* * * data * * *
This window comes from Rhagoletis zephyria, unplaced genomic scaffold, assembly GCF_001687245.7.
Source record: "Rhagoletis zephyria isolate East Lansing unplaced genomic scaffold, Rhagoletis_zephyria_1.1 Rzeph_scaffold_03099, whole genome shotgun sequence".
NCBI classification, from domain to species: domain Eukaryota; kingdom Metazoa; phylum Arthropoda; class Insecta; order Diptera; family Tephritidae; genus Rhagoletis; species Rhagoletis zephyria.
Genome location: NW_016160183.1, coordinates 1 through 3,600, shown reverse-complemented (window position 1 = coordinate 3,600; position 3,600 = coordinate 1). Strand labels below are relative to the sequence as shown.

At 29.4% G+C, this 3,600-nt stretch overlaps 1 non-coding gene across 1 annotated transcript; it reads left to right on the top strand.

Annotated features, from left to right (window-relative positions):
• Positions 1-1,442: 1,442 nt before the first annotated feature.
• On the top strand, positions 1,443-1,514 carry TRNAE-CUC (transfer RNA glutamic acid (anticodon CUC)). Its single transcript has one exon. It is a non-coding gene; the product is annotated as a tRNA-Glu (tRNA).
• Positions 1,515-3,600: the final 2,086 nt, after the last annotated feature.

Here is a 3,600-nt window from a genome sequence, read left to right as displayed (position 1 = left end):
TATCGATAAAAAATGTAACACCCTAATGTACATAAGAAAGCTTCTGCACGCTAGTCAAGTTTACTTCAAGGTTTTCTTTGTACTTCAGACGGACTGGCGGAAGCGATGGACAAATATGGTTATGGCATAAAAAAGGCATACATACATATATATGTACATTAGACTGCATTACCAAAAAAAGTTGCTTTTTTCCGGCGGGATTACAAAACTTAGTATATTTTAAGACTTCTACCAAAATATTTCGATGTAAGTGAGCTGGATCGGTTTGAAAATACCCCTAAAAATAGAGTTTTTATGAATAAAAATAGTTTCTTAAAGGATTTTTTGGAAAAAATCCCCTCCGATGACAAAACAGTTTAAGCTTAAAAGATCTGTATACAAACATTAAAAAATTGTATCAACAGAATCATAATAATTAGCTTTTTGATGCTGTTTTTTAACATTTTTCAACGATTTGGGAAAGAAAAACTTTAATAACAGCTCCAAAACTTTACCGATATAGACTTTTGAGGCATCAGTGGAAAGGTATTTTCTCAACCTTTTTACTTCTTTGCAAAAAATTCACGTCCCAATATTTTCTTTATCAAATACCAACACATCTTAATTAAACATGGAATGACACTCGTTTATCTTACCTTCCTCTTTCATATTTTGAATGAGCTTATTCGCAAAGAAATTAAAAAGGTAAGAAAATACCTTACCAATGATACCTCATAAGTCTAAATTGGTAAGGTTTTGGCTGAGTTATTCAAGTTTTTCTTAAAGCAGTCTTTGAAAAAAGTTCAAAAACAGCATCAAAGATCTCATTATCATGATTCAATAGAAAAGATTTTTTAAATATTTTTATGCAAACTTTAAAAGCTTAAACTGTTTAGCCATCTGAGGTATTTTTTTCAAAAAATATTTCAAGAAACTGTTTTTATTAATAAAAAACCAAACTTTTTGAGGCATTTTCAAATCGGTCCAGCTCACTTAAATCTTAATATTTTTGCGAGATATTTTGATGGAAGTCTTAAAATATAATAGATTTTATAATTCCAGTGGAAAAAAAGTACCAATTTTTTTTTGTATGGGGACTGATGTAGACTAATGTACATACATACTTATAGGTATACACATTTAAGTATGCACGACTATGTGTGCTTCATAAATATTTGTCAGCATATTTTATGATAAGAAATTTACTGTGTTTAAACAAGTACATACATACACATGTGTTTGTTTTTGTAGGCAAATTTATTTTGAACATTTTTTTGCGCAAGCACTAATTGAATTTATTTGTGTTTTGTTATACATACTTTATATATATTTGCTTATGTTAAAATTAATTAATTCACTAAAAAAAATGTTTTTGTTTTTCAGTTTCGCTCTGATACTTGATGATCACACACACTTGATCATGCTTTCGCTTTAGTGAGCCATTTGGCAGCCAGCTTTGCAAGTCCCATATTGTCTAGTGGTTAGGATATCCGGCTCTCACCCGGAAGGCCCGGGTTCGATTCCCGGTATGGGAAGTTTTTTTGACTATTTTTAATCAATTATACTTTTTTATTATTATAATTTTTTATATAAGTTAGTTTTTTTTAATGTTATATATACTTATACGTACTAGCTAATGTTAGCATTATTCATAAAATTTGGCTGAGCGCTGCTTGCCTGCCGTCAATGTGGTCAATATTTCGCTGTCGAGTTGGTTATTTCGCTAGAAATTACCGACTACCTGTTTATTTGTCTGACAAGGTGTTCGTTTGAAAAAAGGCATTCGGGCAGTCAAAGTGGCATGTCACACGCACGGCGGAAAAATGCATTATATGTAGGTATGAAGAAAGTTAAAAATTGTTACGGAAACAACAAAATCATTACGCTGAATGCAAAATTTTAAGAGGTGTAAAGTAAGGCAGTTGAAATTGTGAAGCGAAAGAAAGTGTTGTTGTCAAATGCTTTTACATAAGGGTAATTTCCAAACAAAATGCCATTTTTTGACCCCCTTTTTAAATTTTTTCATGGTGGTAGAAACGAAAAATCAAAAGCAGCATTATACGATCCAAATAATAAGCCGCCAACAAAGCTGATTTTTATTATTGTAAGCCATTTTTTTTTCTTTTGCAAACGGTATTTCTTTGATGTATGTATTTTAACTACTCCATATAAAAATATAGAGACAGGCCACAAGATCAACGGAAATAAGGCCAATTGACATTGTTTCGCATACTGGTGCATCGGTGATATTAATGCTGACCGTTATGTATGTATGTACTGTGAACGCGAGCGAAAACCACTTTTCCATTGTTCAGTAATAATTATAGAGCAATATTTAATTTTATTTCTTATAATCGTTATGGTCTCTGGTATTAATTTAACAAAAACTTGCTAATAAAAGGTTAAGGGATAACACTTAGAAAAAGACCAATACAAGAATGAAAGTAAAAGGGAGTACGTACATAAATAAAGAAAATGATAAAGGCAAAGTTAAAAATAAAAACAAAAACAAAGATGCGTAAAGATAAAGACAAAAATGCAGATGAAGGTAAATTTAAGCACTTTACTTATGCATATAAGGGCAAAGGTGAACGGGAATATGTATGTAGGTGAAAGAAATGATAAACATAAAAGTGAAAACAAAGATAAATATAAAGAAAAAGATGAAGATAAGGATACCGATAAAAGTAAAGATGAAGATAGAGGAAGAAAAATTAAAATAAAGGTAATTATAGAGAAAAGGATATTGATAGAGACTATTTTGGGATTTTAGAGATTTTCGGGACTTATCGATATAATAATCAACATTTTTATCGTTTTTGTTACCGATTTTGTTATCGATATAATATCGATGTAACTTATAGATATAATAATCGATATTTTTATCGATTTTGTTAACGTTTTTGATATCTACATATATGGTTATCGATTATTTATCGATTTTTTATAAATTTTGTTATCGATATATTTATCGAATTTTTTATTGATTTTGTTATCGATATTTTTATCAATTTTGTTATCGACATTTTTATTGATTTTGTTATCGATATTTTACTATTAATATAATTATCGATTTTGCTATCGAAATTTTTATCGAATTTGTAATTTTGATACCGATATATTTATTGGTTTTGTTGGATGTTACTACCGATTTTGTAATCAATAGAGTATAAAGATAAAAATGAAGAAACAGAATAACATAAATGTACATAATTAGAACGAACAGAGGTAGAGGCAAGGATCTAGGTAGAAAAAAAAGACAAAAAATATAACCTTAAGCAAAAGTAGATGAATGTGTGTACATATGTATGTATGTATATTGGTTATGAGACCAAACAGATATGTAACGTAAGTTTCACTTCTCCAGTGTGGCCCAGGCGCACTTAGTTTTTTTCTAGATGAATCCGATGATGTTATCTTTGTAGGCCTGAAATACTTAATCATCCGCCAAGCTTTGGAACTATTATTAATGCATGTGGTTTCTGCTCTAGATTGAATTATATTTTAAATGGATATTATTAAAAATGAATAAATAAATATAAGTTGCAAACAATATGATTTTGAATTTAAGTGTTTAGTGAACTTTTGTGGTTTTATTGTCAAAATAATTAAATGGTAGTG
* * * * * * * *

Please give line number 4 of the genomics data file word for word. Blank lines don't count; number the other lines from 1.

Genome location: NW_016160183.1, coordinates 1 through 3,600, shown reverse-complemented (window position 1 = coordinate 3,600; position 3,600 = coordinate 1). Strand labels below are relative to the sequence as shown.